How to: Become a cruise specialist


Know your product

Many customers looking to book a cruise are returning passengers who have cruised for years and have extensive knowledge on the subject. It’s vital that you are clued up so they feel confident about booking with you.

Online training, such as the modules provided by the Association of Cruise Experts, is invaluable. Many  agencies also offer internal training sessions so it’s worth speaking to your manager about any in-house courses.

Likewise, take full advantage of the sales tools provided by cruise operators. They have a vested interest in helping you sell their product and aim to make it as easy as possible to do so. We frequently have visits from cruise company representatives to update us on new products.

Finally, it’s important to get some firsthand experience. Ask your line manager about possible ship visits to help familiarise yourself with your product.


Switch-sell: land to cruise

Cruise-and-stay holidays are a great way to persuade a customer to try a cruise as it gives them the best of both worlds.

Many customers returning from a cruise-and-stay package are amazed by the high standards and variety of entertainment onboard the ship and find that the land-based part of their trip pales in comparison.

 Another strong selling point is the number of destinations that customers can visit on one cruise – and for one price. People are becoming more adventurous and the chance to check out a variety of destinations, while having a familiar base to return to, is a strong plus for many customers.

Customers looking for a short break may enjoy a mini-cruise instead of solely spending time in one city.


Overcome objections

Cruise holidays can be subject to dated stereotypes, such as being suitable only for older people or for enforcing strict dress codes.

There is a cruise to suit every type of customer and it’s your job to match the right package with the right person. Some people prefer formal cruises, where dressing for dinner is the norm, while others are looking for a more relaxed, casual experience.

If you have properly researched your product range, you will be able to set right any misconceptions they have. Modern cruise ships have a broad range of amenities which appeal to an extensive variety of tastes and children are also particularly well-catered for.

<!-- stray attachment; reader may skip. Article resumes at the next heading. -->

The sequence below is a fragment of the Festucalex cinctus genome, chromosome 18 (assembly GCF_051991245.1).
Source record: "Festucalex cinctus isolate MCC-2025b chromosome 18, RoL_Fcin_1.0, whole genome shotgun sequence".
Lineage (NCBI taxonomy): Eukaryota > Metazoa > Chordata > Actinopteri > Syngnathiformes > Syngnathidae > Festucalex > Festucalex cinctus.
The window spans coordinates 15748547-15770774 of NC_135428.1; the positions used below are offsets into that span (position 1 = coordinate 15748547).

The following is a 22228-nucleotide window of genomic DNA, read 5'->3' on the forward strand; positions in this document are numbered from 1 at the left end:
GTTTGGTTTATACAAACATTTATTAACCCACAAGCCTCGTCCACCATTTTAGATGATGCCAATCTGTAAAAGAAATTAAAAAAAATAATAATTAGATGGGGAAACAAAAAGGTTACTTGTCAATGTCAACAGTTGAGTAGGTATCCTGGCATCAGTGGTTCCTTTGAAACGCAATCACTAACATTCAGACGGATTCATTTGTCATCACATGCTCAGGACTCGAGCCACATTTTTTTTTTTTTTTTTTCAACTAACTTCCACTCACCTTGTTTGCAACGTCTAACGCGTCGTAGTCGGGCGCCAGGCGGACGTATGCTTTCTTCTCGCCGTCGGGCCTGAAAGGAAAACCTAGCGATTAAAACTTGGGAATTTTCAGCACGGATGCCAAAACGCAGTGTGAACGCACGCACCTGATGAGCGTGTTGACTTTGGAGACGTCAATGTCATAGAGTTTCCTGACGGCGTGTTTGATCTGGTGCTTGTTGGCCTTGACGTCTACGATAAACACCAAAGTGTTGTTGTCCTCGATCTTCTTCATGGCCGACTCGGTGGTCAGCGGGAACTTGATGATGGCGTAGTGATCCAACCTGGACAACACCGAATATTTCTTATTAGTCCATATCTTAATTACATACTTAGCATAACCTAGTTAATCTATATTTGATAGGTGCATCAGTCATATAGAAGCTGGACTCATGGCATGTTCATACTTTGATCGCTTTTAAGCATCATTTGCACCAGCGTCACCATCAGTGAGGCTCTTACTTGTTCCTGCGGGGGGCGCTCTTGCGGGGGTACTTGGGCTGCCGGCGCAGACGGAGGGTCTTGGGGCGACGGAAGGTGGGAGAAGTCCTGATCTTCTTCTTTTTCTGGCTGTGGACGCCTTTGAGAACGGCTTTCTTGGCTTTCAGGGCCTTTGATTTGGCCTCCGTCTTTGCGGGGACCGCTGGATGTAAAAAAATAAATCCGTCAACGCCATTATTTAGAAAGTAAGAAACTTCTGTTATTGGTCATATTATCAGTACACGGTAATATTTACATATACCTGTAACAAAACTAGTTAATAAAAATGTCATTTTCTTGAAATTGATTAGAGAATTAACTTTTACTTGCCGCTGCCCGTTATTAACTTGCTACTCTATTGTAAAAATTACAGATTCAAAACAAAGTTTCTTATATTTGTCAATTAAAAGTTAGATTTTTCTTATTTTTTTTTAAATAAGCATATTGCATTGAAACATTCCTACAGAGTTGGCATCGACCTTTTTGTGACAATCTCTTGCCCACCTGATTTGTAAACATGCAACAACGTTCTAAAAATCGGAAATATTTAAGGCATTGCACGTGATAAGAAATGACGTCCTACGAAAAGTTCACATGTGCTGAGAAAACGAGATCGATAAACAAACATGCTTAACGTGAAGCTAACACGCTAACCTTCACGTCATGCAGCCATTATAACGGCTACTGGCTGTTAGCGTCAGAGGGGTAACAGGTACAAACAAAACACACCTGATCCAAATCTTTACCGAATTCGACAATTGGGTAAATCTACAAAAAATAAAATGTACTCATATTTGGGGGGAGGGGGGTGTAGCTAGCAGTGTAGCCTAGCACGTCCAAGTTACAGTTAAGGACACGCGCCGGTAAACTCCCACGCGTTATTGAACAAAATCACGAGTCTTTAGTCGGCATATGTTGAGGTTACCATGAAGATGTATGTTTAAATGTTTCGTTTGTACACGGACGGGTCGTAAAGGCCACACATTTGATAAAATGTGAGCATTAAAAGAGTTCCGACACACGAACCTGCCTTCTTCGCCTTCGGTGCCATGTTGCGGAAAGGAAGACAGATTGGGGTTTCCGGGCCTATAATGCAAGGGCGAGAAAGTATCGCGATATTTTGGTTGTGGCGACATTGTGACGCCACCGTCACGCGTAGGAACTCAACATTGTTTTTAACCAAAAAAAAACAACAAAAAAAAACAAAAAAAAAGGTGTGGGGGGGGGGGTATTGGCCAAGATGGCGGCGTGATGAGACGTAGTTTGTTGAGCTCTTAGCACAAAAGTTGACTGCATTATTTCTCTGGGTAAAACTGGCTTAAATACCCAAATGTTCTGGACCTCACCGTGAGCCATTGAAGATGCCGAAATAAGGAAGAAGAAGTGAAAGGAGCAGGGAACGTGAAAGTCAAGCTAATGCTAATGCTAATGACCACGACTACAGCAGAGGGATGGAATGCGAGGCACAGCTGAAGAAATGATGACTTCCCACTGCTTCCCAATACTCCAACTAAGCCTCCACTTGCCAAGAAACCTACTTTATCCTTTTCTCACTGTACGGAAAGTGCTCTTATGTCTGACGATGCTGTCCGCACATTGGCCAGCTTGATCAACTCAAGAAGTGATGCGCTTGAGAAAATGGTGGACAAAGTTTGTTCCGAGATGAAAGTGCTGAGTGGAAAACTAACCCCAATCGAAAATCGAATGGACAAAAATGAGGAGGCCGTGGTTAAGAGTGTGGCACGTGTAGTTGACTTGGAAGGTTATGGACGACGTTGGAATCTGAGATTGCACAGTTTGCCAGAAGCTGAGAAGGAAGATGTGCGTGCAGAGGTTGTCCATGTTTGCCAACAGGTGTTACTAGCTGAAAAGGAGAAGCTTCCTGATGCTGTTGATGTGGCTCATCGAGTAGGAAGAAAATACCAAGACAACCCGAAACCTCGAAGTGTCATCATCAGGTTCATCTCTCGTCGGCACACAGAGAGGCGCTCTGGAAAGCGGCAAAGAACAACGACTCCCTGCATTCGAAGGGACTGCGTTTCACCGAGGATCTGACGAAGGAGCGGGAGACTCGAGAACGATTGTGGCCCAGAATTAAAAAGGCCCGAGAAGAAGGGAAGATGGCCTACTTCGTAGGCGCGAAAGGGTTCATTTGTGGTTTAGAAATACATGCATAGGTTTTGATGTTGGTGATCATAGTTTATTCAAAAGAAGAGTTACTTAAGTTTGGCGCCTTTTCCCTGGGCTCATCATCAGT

Add value

Cruising can be one of the most cost-effective holidays, so it helps to show customers exactly what’s included in the price – all meals, entertainment, services and any free classes or activities – and compare it with a land-based holiday.

In many cases, added-value extras are also included, such as drinks packages, car parking or transport to the UK departure port.

Parents can relax onboard because kids’ clubs are generally open longer hours compared with those in resorts.

Furthermore, a cruise can be a great place to make friends, with modern ships offering a host of places to eat, drink and be entertained.


Show some passion

I’ve found that enthusiasm is infectious; if you are passionate about your product, your customer will be too. I’m proactive and keep in touch with my customers, calling them if I see something they might like, or alerting them to a special deal on a cruise they’ve enquired about; they appreciate the personal touch.

I’ve had many repeat bookings as a result of simply picking up the phone. Our in-house customer management system helps me keep track of who I need to contact and when.

I truly believe that there is a cruise for everyone, so getting to know your customer, and understanding their needs, is essential.

Finally, and most importantly, always be truthful. Never sell something on a lie. Your customer will be upset if their holiday is not what they expected and will not rebook with you. Word of mouth is the best way of advertising.


Gillian Irvine, senior sales consultant and cruise specialist, Barrhead TravelGillian Irvine is a senior sales consultant and cruise specialist at Barrhead Travel

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